When you are applying makeup on yourself, it is very crucial how you hold your mirror. The common misconception is holding the mirror directly in front of you while squinting your eyes for applying makeup. That forms wrinkles, and you end up with a disproportionate makeup on your face. First, remove any makeup that you might have slept in, and wash off makeup from earlier on in the day. If you try to apply more makeup over the top of old makeup, your end look will appear caked on and more unnatural than makeup applied on a fresh face. Secondly, when you are ready to do your makeup, make sure that you are holding or keeping your mirror below your chin. In that way, you are looking down at the mirror and can apply makeup proportionately without having to squint your eyes.
Driven by Beauty
When my clients look in the mirror with their transformed look after my job is done, they break into a broad smile. At that instance, I feel that their happiness is coming from their very heart. Nothing can beat that feeling. That is what I aim to achieve with every client of mine. Watching them leave with a smile and with the belief that they are beautiful is what drives me to do better. Whenever I have done my work on my clients, I hope that I was able to make their day a little brighter. If I succeed in doing so, I find happiness as well.
BENEDICT GOH: Fashion Week Organiser
Best known for hosting the TV show The Pyramid Game, Benedict Goh is more than what meets the eye. The suave man can easily pass for someone a decade younger. He is a man wearing many hats as an actor, model, client officer of interior design firm Fide Living who refuses to age. He is a style icon for many youngsters, even now.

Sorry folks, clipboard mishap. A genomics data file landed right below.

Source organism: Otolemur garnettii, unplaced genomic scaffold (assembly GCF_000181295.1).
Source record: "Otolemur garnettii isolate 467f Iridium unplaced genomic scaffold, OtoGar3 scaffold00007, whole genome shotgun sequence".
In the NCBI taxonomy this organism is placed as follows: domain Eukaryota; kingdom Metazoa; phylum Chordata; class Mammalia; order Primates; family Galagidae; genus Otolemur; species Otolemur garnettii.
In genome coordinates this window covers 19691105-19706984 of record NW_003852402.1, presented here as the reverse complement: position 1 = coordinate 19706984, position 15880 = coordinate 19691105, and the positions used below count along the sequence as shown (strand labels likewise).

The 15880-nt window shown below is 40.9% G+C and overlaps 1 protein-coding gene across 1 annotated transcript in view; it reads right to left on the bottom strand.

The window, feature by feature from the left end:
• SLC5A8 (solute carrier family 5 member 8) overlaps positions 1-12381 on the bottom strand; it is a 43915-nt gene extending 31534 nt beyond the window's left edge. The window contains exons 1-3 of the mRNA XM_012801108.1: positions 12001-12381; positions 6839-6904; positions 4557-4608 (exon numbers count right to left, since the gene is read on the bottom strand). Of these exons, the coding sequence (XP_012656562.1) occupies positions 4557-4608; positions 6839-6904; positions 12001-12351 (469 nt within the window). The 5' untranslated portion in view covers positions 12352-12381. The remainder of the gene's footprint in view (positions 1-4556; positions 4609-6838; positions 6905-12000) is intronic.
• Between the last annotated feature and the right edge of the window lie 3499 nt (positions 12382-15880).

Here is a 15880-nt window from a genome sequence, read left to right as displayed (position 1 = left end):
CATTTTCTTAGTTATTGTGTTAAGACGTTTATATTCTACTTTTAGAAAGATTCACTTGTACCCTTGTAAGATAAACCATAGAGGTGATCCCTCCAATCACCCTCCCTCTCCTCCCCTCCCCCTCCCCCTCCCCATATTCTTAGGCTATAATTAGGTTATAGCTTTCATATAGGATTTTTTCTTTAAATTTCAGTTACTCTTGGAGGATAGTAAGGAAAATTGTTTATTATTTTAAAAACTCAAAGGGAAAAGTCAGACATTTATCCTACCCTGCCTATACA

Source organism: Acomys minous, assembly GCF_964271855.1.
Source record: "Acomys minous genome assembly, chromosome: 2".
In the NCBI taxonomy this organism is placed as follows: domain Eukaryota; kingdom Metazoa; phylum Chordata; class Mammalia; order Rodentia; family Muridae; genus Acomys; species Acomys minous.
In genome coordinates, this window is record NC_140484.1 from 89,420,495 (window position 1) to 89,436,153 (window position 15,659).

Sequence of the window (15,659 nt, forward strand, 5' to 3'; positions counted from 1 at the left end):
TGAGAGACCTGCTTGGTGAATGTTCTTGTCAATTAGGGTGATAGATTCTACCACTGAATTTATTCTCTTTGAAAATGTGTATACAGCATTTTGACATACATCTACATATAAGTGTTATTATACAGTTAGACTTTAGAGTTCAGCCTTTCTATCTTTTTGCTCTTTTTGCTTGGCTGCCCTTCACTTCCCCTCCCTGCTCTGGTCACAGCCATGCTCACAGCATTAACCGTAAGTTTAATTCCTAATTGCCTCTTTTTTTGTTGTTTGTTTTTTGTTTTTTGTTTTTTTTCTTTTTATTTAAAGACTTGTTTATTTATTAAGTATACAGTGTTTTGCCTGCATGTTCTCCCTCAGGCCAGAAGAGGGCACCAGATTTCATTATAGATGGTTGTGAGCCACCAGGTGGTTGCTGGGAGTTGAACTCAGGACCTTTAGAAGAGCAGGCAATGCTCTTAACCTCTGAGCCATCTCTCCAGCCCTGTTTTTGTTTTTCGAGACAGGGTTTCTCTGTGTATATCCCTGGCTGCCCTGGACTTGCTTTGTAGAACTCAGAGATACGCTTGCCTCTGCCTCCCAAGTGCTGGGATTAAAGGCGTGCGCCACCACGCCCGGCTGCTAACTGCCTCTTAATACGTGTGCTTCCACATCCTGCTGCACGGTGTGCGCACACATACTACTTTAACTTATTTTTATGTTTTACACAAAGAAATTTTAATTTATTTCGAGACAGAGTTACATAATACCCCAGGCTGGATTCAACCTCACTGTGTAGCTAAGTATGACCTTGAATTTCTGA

Sharing the Vision
In essence, you need to find the right partners who share the same vision as you have. Being an event organiser means that you will depend on a lot of people. The show producer, the AV guys, logistics guys and various more parties will be involved, which is why your team needs to be strong and be on top of every aspect of an event.
Sincerity and honesty go a long way. In addition to that, your partners need to have the same mindset as you do. For example, in my experience, I was urged to do a fashion show with the option of taking funds from the government. Getting funds from the government might be easier than the private sector. However, that also means that you’ll have to assign front-row seats for government officials in a ramp show. It just doesn’t go together. It is also imperative to choose your sponsor carefully. You have to determine whether their vision is lenient towards yours.
Facing the Challenge
It was in an event in Singapore. We were informed that our venue was no longer available less than two weeks before the first day of our event. It was a nightmare; we had to tell all of our sponsors and our fashion designer that the layout of the venue has changed. We had no plan B until we decided to set up a massive tent outside of the venue. It was like a Ballroom. It had everything the venue would have. However, it was a terrible headache to deal with. I believe in Murphy’s Law, what can go wrong, will go wrong. So you always have to be on your toes, hope for the best, prepare for the worst.